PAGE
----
Planes, Trains and Automobiles: Should You Travel With Your Chameleon?
With the holiday season approaching, many people are planning to travel – either to visit family and friends, or to close out the year with a well-deserved vacation.
One of the most challenging aspects of owning an exotic pet such as a chameleon is the additional logistics associated with planning a trip. While it’s easy for dog and cat owners to find boarding facilities that offer their pampered pets all the comforts of home, most pet boarding facilities aren’t adequately equipped to handle the unique feeding, lighting, temperature and humidity requirements that come with proper chameleon husbandry. And, if you’re planning to bring your chameleon with you on your trip, be aware that can present an entirely new set of issues.
Here are a few of our best tips for planning a successful trip – with or without your chameleon buddy.
Traveling With Your Chameleon
Taking an interstate or international trip as a chameleon owner may be difficult, but it’s not impossible if you plan ahead. If this is your first time traveling since getting your chameleon, be aware that you may need to start some of your preparations a month or more in advance.
Know before you go: States, countries and even some types of public transportation have different requirements and restrictions on transporting animals. Some countries (and Hawaii) require pets to be quarantined upon arrival. The authorities at your destination may also require a certificate of veterinary inspection, which is an official document issued by an accredited veterinarian certifying that your pet is healthy enough to travel and is not showing signs of any diseases that could be transmitted to other animals or to people.
Pet-friendly accommodations: Another thing to keep in mind when traveling with your chameleon is to make sure your chosen accommodations are pet-friendly. If staying with friends or family, inform your hosts that you’re bringing your pet with you, and make sure they have a dedicated space to set up the cage in a location that won’t be too stressful for the chameleon.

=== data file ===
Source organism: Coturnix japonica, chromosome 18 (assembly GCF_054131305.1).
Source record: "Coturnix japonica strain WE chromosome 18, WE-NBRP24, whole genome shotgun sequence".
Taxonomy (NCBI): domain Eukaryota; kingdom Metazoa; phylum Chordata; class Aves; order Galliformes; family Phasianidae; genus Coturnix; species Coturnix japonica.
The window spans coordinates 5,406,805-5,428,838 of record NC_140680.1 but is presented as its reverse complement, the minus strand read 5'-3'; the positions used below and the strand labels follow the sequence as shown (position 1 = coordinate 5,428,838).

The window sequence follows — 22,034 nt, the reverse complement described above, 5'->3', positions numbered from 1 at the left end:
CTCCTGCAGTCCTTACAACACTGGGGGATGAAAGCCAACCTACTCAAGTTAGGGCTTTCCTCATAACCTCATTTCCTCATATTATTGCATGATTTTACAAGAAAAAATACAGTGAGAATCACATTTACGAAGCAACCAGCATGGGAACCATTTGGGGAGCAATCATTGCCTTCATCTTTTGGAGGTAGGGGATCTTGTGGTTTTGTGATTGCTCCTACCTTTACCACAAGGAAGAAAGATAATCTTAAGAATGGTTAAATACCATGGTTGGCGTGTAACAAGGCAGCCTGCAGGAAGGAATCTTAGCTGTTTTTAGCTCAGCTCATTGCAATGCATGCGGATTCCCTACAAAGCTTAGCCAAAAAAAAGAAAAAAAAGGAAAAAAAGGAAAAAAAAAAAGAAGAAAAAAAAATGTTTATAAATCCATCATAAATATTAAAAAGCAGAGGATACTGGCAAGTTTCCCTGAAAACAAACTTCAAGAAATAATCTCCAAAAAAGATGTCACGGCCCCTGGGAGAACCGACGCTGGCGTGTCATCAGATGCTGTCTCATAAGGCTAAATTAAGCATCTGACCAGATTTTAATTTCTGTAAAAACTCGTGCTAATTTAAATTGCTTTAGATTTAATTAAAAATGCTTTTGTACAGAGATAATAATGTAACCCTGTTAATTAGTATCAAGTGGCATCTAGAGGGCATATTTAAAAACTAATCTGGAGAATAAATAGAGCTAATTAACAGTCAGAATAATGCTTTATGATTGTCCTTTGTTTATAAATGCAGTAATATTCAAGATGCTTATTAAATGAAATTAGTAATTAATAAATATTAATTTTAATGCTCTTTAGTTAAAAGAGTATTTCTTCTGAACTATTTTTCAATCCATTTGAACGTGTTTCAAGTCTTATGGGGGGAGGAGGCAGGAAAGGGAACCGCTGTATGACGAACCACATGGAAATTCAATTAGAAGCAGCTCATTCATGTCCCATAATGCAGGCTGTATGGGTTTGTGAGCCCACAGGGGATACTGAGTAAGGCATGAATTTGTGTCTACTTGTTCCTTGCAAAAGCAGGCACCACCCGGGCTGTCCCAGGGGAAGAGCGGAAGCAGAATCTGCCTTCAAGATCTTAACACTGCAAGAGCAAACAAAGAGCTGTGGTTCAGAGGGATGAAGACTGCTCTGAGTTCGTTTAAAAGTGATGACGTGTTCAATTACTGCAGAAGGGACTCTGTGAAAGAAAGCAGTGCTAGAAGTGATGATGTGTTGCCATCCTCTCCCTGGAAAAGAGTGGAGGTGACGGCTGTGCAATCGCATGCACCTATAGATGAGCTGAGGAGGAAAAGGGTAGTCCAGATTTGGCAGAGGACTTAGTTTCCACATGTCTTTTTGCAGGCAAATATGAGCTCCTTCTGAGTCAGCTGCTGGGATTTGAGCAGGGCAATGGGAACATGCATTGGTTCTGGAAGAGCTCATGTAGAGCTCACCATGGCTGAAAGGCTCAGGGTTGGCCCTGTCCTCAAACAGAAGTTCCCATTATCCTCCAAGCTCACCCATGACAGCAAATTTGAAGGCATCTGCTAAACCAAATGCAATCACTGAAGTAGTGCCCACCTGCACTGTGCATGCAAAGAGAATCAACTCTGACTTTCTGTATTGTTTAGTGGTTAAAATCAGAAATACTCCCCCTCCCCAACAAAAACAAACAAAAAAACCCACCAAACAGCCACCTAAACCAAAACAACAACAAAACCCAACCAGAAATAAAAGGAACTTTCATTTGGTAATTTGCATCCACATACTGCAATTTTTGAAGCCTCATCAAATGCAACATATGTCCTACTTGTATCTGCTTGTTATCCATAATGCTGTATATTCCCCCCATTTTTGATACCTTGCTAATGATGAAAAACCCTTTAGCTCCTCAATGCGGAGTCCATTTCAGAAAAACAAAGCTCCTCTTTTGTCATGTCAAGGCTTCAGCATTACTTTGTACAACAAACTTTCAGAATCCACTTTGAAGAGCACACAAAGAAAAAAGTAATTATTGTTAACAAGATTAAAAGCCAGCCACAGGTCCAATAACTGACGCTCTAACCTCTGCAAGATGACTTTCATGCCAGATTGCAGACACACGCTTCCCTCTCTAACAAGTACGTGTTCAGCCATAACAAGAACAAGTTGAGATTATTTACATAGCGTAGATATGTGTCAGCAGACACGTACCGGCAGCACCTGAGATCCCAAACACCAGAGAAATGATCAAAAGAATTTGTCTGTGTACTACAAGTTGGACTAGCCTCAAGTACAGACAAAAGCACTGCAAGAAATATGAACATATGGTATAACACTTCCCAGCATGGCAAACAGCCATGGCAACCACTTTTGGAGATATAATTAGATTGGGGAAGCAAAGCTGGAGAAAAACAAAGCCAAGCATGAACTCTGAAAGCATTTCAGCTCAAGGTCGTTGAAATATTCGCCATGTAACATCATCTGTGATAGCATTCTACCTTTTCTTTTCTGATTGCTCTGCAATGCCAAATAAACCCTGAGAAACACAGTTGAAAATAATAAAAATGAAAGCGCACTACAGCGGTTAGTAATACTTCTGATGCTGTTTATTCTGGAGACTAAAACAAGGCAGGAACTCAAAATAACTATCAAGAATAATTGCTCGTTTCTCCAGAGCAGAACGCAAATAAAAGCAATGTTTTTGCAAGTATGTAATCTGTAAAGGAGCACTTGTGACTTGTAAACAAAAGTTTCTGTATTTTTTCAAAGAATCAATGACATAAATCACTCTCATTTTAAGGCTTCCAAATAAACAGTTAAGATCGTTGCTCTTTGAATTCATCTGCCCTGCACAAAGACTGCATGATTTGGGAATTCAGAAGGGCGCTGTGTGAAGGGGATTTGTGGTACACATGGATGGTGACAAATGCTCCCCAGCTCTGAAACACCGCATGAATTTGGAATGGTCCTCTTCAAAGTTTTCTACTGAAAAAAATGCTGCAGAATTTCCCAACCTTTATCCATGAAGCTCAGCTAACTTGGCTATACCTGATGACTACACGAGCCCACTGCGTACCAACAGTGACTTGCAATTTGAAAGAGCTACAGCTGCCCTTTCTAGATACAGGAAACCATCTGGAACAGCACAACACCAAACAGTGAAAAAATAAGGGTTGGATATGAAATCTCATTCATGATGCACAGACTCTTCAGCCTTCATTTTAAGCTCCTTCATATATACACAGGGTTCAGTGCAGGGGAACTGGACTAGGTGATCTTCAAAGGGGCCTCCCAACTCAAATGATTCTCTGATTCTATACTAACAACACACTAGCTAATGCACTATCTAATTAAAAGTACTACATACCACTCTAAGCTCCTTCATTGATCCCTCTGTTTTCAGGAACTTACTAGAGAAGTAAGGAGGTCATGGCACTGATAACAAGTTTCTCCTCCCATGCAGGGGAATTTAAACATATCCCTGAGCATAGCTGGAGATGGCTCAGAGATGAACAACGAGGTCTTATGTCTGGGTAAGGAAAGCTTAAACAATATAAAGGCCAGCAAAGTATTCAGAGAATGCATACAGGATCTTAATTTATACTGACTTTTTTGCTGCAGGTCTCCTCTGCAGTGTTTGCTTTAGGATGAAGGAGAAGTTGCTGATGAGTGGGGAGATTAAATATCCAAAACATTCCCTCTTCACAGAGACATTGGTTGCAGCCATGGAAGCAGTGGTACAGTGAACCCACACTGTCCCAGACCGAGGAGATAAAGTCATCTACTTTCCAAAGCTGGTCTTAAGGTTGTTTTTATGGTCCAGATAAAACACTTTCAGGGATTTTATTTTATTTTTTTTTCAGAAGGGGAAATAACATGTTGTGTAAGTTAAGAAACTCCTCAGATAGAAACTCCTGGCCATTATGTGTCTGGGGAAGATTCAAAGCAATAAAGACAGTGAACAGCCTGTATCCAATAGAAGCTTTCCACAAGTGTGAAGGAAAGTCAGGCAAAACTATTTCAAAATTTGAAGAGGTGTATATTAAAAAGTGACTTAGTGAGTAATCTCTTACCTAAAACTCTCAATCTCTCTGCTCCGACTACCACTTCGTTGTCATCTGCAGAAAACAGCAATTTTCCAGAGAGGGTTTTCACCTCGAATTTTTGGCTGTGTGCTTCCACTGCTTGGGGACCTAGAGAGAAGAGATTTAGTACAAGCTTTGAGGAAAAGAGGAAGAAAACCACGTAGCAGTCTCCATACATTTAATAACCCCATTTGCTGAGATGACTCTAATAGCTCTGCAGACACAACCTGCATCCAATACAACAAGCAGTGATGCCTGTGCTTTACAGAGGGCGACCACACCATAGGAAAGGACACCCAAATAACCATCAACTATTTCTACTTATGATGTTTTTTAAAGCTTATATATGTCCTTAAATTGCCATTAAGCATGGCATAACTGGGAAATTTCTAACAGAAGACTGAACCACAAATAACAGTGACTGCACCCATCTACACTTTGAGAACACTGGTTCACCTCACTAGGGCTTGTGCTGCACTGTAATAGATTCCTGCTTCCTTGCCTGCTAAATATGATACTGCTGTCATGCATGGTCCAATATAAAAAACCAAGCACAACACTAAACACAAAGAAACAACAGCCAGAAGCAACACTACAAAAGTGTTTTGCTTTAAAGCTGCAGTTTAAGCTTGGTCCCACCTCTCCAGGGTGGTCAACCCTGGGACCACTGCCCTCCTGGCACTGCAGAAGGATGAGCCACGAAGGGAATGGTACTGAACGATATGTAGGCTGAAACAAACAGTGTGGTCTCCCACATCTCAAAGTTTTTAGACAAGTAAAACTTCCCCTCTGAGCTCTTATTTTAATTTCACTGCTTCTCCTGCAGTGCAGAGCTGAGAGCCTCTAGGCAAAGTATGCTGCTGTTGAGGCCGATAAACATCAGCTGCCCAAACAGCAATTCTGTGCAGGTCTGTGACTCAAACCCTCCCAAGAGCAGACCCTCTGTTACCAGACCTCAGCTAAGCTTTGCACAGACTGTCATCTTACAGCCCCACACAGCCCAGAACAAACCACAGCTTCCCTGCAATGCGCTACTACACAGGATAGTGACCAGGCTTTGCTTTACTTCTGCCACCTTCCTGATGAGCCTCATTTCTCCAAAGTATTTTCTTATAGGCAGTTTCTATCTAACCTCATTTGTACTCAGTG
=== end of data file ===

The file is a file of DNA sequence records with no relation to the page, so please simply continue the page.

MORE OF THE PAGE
If you’re staying in a hotel, ask about their pet policy before you book the room. When leaving the room, place a “Do Not Disturb” sign on the door and let the front desk know that your chameleon is alone in the room. Make sure the hotel staff have a way to contact you in case there are any problems.
Keep in touch with your vet: You don’t want any health emergencies ruining your trip. When traveling with your chameleon, always bring your veterinarian’s contact information in case of a crisis. As an additional precaution, use the vet finder tool on the Association of Reptilian and Amphibian Veterinarians’ website to look for a reptile vet near your destination.
Leaving Your Chameleon at Home
As the old adage goes, “Getting there is half the fun,” but as we’ve mentioned on this blog before, that may not be the case for a chameleon. From the change in location to the transportation, travel can be extremely stressful for chameleons, and stressed chameleons are more susceptible to health problems.
Some pets are not good travelers, and that’s OK. Search online for reliable pet-sitters who will take care of your chameleon in your home, or look for boarding services in your area that specialize in taking care of exotic pets. Ask your reptile vet if they offer boarding, or if they can recommend a reliable boarder or sitter.
Do your homework and learn about all the requirements before you travel to decide if you’re going to take your chameleon on your trip or leave it at home, and prepare for what to expect if you do take your pet with you.